Saturday, July 6, 2013

Appreciating Archivists

It has been ages since yours truly has posted a blog – this is Ann writing - so I thought I would jump in now as I can.   Most of you know we have arrived safely in Cape Town and have had our hands full in making and keeping appointments.  Today is Saturday and we’re getting a day to regroup, exercise, and rest a bit.  Then this evening we head into the Khayelitsha township for a choir festival.

Yesterday, we made it to Sunny Cove to have tea with Peter and Solveig Kjeseth, but telling the whole story of that visit is worthy of another blog, which might get done tomorrow.  So going even further back I wish to focus this entry on our first full day in Cape Town, Thursday, July 4. 

To best put this day in context, I need to introduce you to Mark and Wendy Astrup, from Howick, KwaZulu-Natal, South Africa (near Durban).   On Monday, July 1, the Astrups came to visit and do some digging in the Luther College Archives with my friend, Rachel Vagts, Luther College Archivist.  Rachel had tipped me off that these good folks were coming to campus to do research on Mark’s father (Hjalmar Astrup) and grandfather (Johannes Astrup) who attended Luther College years ago.   These gentlemen both came to Luther some 80 and 120 years ago from the Norwegian Lutheran Mission in what was once known as Zululand. 

I had such a nice time with Mark and Wendy chatting about their lives living in the game parks and the many ways in which they know Luther College.   And to be sure, they were just a little amazed when I said that I was flying to Cape Town the very next day, and the many reasons why.  They expressed sincere and kind interest in trying to make connections with us when the course Choral Singing in Namibia and South Africa comes to Cape Town in January 2014. 

Scroll ahead four days to Thursday, July 4, when Gregory, Ethan, and I are visiting The Evangelical Lutheran Church on Strand Street in downtown Cape Town.   Founded in 1780, this church is heralded as the oldest continuously operating church building on the African continent.   Originally a working barn gifted to the newly arriving Lutherans, it was later ornamented, and remains an exquisite facility, beautifully maintained. 

At the door we met Ingrid who remembered us from 2010.  We got reacquainted and had a great visit.  The January concert date was set and it appears Luther College singers will be welcomed once again with open arms.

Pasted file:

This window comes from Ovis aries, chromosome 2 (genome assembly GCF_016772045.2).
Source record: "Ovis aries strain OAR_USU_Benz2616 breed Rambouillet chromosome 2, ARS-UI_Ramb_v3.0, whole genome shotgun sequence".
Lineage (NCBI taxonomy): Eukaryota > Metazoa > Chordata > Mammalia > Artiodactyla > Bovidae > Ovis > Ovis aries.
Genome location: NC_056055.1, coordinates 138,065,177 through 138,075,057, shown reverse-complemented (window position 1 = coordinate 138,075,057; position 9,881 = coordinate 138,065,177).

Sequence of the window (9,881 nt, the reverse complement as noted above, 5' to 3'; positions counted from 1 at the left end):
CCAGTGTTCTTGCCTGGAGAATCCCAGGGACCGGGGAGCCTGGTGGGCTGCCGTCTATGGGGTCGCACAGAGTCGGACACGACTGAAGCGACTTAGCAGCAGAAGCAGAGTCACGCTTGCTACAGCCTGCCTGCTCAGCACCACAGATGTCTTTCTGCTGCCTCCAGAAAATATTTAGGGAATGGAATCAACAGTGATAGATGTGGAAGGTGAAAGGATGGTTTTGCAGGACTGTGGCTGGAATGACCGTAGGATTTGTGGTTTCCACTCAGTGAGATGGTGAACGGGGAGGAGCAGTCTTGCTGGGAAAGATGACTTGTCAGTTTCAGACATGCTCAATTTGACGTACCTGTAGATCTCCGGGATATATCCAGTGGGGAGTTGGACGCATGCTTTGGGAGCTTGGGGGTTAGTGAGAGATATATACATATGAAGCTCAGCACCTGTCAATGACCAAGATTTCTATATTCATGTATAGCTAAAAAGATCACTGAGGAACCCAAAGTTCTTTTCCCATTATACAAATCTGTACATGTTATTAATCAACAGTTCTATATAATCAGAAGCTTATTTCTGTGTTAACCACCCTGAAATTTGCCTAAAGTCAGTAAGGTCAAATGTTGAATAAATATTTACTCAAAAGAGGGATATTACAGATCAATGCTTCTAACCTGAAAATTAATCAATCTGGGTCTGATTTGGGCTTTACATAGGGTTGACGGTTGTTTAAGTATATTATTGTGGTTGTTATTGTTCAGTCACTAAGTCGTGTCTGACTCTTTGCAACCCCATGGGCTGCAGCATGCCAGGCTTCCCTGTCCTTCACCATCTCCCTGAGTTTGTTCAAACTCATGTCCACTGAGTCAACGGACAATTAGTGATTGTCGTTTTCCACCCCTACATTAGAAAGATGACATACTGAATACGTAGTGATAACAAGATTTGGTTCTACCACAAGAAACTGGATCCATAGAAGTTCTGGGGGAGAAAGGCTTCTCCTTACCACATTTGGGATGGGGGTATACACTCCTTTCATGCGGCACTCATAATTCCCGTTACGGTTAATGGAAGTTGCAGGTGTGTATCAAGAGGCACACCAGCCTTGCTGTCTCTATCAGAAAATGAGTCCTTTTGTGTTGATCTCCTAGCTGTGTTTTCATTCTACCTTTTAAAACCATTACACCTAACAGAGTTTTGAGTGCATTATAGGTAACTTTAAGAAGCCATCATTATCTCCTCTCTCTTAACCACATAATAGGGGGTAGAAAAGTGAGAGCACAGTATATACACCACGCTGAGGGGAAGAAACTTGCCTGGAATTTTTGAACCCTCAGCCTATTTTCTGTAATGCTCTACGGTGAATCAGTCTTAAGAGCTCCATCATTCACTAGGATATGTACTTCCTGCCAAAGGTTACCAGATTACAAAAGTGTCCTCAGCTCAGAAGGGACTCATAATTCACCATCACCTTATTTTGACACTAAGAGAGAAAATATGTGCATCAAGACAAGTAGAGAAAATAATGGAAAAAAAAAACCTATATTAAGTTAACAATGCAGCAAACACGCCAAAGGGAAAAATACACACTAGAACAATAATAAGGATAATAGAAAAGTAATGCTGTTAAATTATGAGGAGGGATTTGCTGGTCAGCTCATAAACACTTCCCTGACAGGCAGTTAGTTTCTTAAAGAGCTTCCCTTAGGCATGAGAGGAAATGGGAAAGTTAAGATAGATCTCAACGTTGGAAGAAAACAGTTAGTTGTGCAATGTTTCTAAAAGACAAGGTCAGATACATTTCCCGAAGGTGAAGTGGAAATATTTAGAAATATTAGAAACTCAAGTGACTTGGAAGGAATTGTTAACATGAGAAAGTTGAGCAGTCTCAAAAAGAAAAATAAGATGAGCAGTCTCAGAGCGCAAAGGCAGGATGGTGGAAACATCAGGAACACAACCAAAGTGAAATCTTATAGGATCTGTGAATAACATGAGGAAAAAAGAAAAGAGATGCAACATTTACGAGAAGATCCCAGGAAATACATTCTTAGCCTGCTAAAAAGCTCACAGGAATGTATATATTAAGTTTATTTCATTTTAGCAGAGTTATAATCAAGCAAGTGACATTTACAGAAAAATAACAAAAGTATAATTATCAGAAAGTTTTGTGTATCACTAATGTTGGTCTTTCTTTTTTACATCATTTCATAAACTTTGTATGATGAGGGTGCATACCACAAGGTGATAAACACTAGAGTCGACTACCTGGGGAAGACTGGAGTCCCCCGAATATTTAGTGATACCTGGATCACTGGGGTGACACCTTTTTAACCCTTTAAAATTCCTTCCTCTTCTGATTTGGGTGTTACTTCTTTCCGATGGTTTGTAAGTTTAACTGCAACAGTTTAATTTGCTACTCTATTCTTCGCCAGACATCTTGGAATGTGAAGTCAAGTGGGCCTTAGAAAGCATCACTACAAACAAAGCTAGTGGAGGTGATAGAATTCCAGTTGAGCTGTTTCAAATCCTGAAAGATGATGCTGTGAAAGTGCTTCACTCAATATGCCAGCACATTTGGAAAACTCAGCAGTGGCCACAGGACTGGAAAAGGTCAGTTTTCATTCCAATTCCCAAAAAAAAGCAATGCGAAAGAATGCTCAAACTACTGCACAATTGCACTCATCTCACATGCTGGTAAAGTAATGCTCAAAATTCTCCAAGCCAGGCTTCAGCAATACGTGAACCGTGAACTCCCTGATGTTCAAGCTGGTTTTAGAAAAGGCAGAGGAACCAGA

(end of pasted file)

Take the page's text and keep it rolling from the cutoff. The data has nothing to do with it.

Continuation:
During our visit we stopped in the vestry to check on some things and I took a quick look around at the many historical bibles under glass and the photos of pastors past.  Imagine my shock and surprise when I saw the portrait of a young man named Johannes Astrup, pastor from 1902-1905. 

I said, “this pastor is from a Luther College family, I know it!”  Ingrid very kindly insisted otherwise, as she probably does with all crazy tourists who wander in the front door.  And even though it was July 4, a few quick emails back and forth with my favorite Luther College archivist, proved me right.   Rachel confirmed that Johannes Astrup graduated from Luther College in 1893.   He was absolutely the pastor in this photo and who served this Evangelical Lutheran Church.  And since the printed history of the church is really light on the details of Pastor Astrup’s tenure – which reads: a Norwegian, served as assistant minister – it seems we will be able to boost their archives as well when we return in January!    

So we’re about Empowering Learners.  Generally we always talk about our charitable work of empowering the learners we know well in the north of Namibia.  But I wish to close with a timely commentary from this Lutheran church’s current newsletter.

The Chinese say:  If you are planning for a year, sow rice.  If you are planning for a decade, plant trees.  If you are planning for a lifetime, educate people. 

Luther College, Empowering Learners, and the Astrups would surely agree.

Stay tuned friends!
Empowering Learners.

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